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Who'd have thought it - Donald Rumsfeld in the dock. Not for long, one suspects, but at last he faces cross examination in front of Senators over his handling of the War on Iraq and matters of abuse and torture in particular. The Neo-Cons under scrutiny, facing their moment in the glare of public inspection. We shall be there in full force tonight at seven. One year on from Bush's self declared  end of the war , we have this. It now seems the Red Cross had been warning America for months, the British knew about the abuse too. One grieves for the man brought low in his hour of victory, or does one? And what a hollow victory it has proven. Colin Powell, Secretary of State, reportedly can't wait to get out. Hey ho, maybe there is a God in heaven after all and when true evil manifests, strike the heart of the beast. Hang on Jon, put the Bishop back in the box (ed s note : er, me I mean).

And what about the Brits? Soldier 'C' has talked in today's 'Mirror' of brutality against Iraqi prisoners by UK troops, but the original photos (also run by the 'Mirror') are still being regarded by many as dodgy.  I noted the interesting words of editor Piers Morgan this morning, when he defended the photos, saying they "accurately reflect something that is going on". We are on the case - Lindsay Taylor at seven.


Some good news tonight on public services - yes, come on let's hear it for the National Health Service reforms. No point carping every day - by virtually every test, things are getting better. Waiting lists down and much more. Even the Tories are only left with the huge costs to complain about.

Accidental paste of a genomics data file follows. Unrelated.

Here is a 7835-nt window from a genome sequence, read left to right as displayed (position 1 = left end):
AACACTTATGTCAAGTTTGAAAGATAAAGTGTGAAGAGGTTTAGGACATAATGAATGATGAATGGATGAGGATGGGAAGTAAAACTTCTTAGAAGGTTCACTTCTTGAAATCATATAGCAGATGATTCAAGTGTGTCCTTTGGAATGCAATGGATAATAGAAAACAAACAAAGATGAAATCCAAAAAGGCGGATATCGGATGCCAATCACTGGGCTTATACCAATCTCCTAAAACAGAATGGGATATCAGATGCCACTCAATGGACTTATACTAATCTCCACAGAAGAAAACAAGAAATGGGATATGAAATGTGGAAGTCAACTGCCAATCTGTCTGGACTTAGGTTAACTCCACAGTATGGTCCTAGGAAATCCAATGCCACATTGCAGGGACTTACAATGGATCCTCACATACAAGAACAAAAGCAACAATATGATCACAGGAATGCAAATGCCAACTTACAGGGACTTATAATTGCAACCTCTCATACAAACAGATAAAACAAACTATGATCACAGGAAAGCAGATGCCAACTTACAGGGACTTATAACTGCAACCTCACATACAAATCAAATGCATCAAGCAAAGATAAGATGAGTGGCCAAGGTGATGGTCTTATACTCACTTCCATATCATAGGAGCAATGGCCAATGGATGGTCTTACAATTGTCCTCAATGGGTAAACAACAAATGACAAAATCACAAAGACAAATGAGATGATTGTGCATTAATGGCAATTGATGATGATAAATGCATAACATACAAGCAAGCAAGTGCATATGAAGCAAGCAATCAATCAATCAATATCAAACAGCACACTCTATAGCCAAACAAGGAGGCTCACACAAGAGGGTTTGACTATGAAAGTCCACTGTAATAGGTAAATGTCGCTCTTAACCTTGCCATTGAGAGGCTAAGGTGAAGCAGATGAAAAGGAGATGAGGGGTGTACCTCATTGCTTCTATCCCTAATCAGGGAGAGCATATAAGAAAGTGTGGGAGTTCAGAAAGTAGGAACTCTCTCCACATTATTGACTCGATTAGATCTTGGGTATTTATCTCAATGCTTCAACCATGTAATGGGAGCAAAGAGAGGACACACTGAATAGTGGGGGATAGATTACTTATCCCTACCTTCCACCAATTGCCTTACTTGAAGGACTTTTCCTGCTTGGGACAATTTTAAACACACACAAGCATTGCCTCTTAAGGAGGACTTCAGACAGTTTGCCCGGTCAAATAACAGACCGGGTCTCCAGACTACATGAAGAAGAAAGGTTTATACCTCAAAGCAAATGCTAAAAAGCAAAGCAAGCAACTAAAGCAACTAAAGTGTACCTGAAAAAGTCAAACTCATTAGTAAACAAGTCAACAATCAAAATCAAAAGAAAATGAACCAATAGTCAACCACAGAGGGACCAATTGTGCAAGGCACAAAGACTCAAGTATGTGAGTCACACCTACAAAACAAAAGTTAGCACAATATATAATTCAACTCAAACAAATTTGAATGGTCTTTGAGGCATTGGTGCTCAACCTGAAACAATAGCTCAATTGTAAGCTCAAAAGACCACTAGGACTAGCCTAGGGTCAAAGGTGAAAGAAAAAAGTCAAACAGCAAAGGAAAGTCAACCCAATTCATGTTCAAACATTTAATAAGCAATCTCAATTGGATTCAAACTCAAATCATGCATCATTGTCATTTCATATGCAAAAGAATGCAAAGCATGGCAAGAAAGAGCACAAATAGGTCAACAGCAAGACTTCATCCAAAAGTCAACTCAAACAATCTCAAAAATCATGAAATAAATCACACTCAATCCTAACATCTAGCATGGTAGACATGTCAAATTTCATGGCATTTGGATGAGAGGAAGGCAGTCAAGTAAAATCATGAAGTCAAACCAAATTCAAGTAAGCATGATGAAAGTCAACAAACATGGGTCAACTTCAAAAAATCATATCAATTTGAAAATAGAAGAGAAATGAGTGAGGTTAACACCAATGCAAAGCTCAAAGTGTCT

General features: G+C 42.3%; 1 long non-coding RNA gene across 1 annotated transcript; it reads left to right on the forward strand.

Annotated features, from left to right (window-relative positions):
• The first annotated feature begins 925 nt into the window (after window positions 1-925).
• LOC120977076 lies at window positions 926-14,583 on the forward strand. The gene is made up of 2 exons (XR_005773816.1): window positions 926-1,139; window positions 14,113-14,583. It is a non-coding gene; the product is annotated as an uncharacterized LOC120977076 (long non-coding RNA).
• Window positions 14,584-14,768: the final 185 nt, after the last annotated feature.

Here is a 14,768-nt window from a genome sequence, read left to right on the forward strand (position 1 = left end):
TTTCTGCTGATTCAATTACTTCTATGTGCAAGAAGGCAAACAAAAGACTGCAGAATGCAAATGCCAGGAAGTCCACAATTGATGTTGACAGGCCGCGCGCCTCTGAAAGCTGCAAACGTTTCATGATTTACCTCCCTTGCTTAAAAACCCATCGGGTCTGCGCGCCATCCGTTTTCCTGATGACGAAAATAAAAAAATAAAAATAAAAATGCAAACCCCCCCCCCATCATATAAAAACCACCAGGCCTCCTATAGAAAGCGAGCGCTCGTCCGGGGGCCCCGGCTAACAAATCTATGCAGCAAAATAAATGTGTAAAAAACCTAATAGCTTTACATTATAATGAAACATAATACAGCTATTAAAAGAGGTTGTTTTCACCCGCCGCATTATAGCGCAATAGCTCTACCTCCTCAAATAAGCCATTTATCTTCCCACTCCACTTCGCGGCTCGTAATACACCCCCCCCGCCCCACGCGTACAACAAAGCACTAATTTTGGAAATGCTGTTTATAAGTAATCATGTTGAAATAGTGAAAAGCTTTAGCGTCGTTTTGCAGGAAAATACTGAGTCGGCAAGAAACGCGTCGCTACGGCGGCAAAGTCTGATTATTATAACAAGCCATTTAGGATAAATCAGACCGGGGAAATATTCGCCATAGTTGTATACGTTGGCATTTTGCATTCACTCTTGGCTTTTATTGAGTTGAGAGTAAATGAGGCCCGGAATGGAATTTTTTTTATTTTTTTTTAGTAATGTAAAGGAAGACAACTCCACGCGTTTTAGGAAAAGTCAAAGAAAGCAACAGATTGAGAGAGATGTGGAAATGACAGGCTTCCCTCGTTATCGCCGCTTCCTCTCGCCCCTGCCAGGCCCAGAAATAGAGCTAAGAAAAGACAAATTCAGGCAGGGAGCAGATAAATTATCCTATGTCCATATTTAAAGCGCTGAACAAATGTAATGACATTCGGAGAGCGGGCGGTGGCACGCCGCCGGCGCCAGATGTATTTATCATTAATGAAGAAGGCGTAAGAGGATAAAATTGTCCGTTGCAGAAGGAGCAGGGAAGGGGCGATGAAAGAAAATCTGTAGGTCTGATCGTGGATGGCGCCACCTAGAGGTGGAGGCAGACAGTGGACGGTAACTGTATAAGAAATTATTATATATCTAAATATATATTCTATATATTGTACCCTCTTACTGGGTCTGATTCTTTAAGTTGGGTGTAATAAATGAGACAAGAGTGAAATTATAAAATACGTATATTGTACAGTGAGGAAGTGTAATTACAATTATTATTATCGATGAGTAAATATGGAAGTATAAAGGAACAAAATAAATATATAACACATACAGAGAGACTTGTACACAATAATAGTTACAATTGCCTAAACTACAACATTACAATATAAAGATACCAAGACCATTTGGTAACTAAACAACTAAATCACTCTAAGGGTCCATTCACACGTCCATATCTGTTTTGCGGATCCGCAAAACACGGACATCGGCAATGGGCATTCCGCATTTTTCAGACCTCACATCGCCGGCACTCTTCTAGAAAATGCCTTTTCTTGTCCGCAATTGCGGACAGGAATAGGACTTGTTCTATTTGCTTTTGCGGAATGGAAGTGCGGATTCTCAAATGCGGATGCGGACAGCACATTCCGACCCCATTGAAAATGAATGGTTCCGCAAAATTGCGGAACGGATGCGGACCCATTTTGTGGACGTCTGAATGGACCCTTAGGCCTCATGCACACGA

Back to Iraq and the big worry about petrol..mmm...yes, the old oil war has spawned an awesome hike in the oil price, now at over $40 for a barrel of crude. That tiger in your tank is turning to liquid gold. Liam Halligan will be worrying at seven.


Boo-hoo, bye bye Friends. Yes, those loveable characters have breathed their last - it s like six deaths in the family. Nicholas Glass is moaning at seven.


Finally, what shall we do with the Red Cross, who reported the prisoner abuses in Iraq? They knew months ago, they told the Americans months ago andthe Americans did nothing. The Red Cross did nothing. Surely it's time for the Red Cross to warn the world that nations will be given six weeks to put matters right, thereafter any obligation for confidentiality should end and the Red Cross should broadcast its concerns. We shall be talking with their representative at seven.


We asked you to e-mail your questions and concerns relating to the pensions crisis as part of our lunchtime programme's recent focus on the issue.  Some of your queries - along with some answers - can be found here : 

Gotta run, must watch Rummy. He's up 'momentarily'. See you at seven, as ever is.

Best wishes, Jon Snow.


In the City, the FTSE's finished the day down 18 points, at 44/98. Leading shares have slipped lower today following yesterday's heavy losses. Strong jobs data from the US this afternoon's failed to buck the London market up, leaving the index to close below the key 4500 mark. In New York a short time ago, the Dow Jones was down 28 points, at 10/213. On the money markets, the pound's down against the dollar, at under 1 dollar 78-and-a-half. Against the euro the pound's up, at 1 euro 50.


Cloud and rain will be spilling westwards across much of the UK during the night with just parts of the West Country, Northern Ireland and western Wales remaining dry. Rather dull and grey but mild and frost-free, with overnight temperatures between 7 and 10C.

Dull and cloudy across most parts of the UK on Saturday with outbreaks of rain and drizzle, but there will be some drier interludes. Parts of the Wales and the south-west will be dry. Cool easterly winds across the north of the country, with the day's maxima in the region of 13 or 14C.

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